FEATURE8 October 2009

Blog analysis – where’s the ROI?


Gartner’s Gareth Herschel says his clients are not seeing a return on their investments in blog and social media analysis. We spoke to Herschel about how companies can pin down that elusive ROI.

It’s now possible to trawl millions of blogs and other social media content to find out what’s being said about your company, product or brand. But just because you can doesn’t necessarily mean you should. Gartner research director Gareth Herschel told Robert Bain that if you want to extract real value from blog analysis, it’s not what you do, it’s the way that you do it.

Tell us a little about the reports you’re getting about ROI in blog analysis.

As I talk to organisations that have either done it or looked at it, we haven’t been able to find good examples of cases where an organisation has been able to say, yes, we did it and here’s a real, hard benefit we got from it. I’m not saying there isn’t theoretically some benefit, we just haven’t seen it yet.

Isn’t it just part of the nature of these techniques that it’s tough to measure ROI?

It is, especially with analytical investments, because in themselves they don’t give any ROI. The only time you get benefit is when you change something as a result of the analysis you did: this is the insight that was generated and this is the business benefit. The challenge is that organisations often don’t make the link between the analysis, the insight, and the change they’re looking to make.

A lot of times when organisations go back and look, they find the data [that they got through blog analysis] was already there, they just didn’t realise it. So management like to see it, product managers like to see it, but does it really drive a decision? That’s where the breakdown in the process is.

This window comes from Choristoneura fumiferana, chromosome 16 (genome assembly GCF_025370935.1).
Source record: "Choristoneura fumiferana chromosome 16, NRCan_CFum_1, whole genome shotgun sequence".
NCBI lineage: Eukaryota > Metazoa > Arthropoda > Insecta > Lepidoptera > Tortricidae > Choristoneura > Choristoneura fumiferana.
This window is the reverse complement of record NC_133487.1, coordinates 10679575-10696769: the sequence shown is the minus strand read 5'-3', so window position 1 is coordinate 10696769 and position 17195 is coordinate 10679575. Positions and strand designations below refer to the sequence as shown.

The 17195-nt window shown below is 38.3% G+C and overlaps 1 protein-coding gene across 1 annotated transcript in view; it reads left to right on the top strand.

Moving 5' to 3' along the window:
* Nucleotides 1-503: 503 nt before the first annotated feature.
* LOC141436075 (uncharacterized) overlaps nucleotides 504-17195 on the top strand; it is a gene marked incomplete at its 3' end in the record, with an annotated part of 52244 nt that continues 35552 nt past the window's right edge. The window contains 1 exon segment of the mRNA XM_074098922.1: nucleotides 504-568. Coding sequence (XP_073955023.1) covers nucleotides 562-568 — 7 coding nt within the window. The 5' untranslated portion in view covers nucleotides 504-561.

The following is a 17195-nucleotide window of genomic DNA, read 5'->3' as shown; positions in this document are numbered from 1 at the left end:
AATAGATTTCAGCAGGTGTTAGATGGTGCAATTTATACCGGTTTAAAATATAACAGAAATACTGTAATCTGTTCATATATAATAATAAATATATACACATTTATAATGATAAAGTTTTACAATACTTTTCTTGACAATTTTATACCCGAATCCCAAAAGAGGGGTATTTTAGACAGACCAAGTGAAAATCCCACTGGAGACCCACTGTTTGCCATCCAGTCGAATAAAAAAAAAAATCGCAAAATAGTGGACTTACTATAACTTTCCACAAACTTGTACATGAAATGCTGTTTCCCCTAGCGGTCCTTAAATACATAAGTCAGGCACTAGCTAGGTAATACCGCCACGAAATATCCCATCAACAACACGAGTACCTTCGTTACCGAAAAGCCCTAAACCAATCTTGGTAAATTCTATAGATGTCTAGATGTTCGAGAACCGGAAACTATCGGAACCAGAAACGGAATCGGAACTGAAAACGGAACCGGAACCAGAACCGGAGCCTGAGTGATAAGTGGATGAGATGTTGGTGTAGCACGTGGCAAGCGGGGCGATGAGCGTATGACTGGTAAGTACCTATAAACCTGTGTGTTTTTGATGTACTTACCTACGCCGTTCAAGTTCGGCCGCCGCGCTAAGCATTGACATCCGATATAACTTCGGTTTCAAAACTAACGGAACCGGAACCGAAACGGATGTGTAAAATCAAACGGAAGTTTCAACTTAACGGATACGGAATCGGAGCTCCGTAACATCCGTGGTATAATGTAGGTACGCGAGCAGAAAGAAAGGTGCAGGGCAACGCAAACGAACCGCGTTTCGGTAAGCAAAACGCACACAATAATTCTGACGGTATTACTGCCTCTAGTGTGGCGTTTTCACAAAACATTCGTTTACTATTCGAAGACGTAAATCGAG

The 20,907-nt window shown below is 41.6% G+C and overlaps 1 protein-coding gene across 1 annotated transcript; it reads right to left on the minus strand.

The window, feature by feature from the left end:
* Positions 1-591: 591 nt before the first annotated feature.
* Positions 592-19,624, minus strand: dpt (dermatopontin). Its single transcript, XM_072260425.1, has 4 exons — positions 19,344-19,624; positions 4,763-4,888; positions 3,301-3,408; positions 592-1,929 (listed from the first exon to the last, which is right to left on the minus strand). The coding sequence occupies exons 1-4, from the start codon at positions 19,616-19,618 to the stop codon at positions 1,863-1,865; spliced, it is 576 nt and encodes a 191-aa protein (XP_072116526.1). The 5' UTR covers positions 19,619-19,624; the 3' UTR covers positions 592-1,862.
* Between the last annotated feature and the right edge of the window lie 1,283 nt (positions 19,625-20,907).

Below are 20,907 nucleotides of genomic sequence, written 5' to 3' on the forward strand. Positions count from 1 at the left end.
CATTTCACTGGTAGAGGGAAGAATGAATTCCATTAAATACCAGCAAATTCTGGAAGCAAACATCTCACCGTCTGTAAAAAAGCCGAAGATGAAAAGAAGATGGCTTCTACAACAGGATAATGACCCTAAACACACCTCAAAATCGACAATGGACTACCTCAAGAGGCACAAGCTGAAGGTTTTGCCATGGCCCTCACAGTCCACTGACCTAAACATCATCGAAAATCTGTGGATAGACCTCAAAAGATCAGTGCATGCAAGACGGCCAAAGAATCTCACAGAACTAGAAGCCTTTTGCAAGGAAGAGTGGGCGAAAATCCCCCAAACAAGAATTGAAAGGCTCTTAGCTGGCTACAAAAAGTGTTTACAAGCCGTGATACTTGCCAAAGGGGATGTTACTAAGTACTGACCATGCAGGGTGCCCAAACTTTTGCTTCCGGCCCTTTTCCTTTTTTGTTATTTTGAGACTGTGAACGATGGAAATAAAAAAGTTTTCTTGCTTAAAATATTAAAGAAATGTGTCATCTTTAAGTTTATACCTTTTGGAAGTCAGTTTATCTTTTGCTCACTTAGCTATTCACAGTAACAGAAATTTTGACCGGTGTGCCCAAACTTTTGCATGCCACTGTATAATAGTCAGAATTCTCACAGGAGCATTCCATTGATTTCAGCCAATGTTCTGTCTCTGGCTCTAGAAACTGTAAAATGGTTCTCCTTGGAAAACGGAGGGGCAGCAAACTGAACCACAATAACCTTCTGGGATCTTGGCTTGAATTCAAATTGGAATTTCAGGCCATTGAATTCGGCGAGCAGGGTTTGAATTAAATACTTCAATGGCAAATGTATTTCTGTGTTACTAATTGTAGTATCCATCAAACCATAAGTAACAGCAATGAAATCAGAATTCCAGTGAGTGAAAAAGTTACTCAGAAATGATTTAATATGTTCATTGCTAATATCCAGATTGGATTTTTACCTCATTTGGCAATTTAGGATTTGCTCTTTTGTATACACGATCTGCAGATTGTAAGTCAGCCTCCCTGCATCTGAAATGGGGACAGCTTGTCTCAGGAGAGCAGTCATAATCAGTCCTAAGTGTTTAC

So what’s your advice to companies considering investing in social media analysis?

There are a few things to bear in mind. One is don’t do it because you think everyone else is doing it and getting really good things out of it. Go into it with a realistic understanding of what you’re going to get out of it.

The second thing is, it’s only going to benefit you if you can establish the scenarios or the processes by which what you learn from it will be acted upon. So if you’re going to do it, make sure it’s part of a process – don’t just put the research up there and hope somebody does something about it. Plan out whose responsibility is it to look at these results.

And the third thing would be, look at other investments you’re not going to make as a result of doing this. Most organisations resources are stretched, so if you’re going to spend the money on this, what is it you’re not going to do. Are you sure this is the way you want to be going? Are you best off looking at feedback from blogs, or are you better off looking at feedback from your call centres? Or what search terms people are putting into your website? There’s always a cost, so make sure you have made a comparison with other ways you could have spent the money. With those three caveats borne in mind, go ahead and make the investment.